Investigate this balance which is marked in halves. If you had a weight on the left-hand 7, where could you hang two weights on the right to make it balance?
Where can you draw a line on a clock face so that the numbers on both sides have the same total?
Try out this number trick. What happens with different starting numbers? What do you notice?
The Scot, John Napier, invented these strips about 400 years ago to help calculate multiplication and division. Can you work out how to use Napier's bones to find the answer to these multiplications?
This problem is based on the story of the Pied Piper of Hamelin. Investigate the different numbers of people and rats there could have been if you know how many legs there are altogether!
Mrs Morgan, the class's teacher, pinned numbers onto the backs of three children. Use the information to find out what the three numbers were.
There were chews for 2p, mini eggs for 3p, Chocko bars for 5p and lollypops for 7p in the sweet shop. What could each of the children buy with their money?
Here are the prices for 1st and 2nd class mail within the UK. You have an unlimited number of each of these stamps. Which stamps would you need to post a parcel weighing 825g?
I throw three dice and get 5, 3 and 2. Add the scores on the three dice. What do you get? Now multiply the scores. What do you notice?
A lady has a steel rod and a wooden pole and she knows the length of each. How can she measure out an 8 unit piece of pole?
Vera is shopping at a market with these coins in her purse. Which things could she give exactly the right amount for?
Winifred Wytsh bought a box each of jelly babies, milk jelly bears, yellow jelly bees and jelly belly beans. In how many different ways could she make a jolly jelly feast with 32 legs?
Write the numbers up to 64 in an interesting way so that the shape they make at the end is interesting, different, more exciting ... than just a square.
Which times on a digital clock have a line of symmetry? Which look the same upside-down? You might like to try this investigation and find out!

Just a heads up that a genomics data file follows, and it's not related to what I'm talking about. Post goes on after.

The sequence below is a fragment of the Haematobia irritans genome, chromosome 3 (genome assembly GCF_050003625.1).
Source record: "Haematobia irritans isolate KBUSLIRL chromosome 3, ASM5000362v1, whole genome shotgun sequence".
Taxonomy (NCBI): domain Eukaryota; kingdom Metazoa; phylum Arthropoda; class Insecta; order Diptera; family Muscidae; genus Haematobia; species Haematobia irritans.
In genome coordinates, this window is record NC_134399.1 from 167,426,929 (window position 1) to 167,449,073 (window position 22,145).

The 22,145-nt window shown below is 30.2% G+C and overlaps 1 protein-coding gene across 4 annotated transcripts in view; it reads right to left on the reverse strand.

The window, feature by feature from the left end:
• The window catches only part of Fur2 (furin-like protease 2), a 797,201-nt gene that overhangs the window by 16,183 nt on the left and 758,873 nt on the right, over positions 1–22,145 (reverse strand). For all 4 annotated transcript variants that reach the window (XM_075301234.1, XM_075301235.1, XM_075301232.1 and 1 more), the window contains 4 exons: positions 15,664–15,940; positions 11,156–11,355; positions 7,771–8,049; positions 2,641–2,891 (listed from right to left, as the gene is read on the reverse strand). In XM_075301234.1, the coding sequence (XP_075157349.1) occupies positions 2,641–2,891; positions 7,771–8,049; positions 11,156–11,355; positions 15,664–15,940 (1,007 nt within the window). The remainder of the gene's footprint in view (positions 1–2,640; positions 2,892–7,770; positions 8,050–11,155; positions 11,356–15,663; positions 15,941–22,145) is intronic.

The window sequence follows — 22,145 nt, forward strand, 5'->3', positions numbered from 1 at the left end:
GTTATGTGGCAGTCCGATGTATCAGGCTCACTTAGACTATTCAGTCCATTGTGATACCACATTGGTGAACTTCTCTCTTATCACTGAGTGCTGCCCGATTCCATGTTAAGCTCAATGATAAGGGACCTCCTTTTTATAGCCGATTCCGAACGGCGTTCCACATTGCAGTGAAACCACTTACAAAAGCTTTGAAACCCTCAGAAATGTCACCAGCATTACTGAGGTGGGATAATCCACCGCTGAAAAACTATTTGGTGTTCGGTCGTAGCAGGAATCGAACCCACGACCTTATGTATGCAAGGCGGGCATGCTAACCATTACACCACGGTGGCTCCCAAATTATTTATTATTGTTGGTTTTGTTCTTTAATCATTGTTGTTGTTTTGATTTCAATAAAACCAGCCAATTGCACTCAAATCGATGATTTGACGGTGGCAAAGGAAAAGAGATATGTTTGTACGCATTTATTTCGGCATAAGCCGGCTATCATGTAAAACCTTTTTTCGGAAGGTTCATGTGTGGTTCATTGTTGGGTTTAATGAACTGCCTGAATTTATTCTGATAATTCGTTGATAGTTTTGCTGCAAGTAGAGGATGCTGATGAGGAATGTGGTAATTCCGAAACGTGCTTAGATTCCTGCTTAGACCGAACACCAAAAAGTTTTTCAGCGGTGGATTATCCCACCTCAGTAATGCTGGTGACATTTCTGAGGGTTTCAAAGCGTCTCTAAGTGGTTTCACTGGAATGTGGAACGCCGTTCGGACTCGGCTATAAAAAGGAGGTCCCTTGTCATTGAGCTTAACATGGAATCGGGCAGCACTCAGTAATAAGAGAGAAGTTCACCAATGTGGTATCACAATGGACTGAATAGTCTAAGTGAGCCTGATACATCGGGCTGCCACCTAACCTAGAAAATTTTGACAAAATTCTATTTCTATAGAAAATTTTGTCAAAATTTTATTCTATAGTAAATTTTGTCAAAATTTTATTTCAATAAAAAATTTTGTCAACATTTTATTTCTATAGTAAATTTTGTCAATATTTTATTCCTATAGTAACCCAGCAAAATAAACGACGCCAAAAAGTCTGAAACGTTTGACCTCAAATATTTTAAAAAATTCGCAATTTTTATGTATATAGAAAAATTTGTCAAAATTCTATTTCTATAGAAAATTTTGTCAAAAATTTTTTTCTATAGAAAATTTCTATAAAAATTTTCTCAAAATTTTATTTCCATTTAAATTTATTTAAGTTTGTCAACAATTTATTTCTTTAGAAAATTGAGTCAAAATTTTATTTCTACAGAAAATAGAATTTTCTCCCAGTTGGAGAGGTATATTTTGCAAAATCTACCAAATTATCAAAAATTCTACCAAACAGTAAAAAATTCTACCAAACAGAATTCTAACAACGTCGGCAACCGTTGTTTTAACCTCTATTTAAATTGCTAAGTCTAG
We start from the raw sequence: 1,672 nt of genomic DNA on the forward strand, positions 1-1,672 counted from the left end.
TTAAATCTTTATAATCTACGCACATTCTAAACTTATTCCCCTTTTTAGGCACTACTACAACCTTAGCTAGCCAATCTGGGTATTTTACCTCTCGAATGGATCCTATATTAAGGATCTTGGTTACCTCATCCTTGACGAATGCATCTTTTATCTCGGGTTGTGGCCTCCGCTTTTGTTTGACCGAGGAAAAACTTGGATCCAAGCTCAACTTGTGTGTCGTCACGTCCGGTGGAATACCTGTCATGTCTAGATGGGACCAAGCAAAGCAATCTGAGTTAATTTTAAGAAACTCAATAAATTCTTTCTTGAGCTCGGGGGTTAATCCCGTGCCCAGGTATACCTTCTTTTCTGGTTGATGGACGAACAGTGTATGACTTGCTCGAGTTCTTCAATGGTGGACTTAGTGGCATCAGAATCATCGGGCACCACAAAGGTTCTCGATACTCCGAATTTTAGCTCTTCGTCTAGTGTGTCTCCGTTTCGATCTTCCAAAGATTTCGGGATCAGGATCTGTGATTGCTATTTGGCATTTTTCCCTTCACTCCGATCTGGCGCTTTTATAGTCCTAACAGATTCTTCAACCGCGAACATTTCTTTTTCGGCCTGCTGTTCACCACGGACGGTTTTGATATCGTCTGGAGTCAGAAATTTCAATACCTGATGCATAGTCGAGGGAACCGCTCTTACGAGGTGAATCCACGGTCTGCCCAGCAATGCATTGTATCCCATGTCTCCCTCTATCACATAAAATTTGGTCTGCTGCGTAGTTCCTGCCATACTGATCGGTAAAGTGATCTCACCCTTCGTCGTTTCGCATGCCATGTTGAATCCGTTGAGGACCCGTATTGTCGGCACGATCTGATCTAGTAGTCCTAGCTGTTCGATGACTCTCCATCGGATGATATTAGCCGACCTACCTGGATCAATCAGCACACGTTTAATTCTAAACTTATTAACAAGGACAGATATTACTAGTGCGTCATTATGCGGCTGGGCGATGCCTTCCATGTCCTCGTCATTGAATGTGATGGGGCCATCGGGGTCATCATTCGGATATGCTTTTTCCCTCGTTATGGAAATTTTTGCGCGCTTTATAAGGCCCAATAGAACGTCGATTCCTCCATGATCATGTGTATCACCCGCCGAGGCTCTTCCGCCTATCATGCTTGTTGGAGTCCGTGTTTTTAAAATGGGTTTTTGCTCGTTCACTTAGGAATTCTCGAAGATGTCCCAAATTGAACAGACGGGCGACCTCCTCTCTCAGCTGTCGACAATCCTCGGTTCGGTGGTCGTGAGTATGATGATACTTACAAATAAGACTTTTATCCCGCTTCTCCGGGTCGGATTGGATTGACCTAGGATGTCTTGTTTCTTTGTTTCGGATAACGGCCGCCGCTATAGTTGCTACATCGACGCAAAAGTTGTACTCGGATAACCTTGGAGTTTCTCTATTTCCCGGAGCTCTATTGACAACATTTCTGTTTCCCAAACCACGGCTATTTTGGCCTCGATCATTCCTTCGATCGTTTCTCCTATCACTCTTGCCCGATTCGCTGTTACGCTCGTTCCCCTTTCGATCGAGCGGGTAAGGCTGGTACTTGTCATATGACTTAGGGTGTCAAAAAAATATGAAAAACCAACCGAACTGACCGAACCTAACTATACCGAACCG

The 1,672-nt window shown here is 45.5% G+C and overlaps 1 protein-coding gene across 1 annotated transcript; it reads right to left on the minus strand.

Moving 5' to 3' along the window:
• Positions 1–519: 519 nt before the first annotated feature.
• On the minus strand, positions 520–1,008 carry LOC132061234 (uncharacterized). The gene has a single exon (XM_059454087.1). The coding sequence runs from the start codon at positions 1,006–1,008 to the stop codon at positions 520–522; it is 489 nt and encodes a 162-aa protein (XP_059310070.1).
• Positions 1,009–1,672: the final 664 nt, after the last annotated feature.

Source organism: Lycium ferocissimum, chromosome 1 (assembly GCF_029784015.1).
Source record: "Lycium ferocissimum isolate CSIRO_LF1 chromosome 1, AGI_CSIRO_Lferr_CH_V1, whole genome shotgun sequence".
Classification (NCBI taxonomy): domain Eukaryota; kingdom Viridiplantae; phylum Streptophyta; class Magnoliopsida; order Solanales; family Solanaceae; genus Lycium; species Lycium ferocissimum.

There are 4 jugs which hold 9 litres, 7 litres, 4 litres and 2 litres. Find a way to pour 9 litres of drink from one jug to another until you are left with exactly 3 litres in three of the jugs.
Can you go through this maze so that the numbers you pass add to exactly 100?
Tell your friends that you have a strange calculator that turns numbers backwards. What secret number do you have to enter to make 141 414 turn around?
Place the digits 1 to 9 into the circles so that each side of the triangle adds to the same total.
On the planet Vuv there are two sorts of creatures. The Zios have 3 legs and the Zepts have 7 legs. The great planetary explorer Nico counted 52 legs. How many Zios and how many Zepts were there?
How could you put eight beanbags in the hoops so that there are four in the blue hoop, five in the red and six in the yellow? Can you find all the ways of doing this?
You have 5 darts and your target score is 44. How many different ways could you score 44?
Three dice are placed in a row. Find a way to turn each one so that the three numbers on top of the dice total the same as the three numbers on the front of the dice. Can you find all the ways to do. . . .
Can you score 100 by throwing rings on this board? Is there more than way to do it?
Can you substitute numbers for the letters in these sums?
Using 3 rods of integer lengths, none longer than 10 units and not using any rod more than once, you can measure all the lengths in whole units from 1 to 10 units. How many ways can you do this?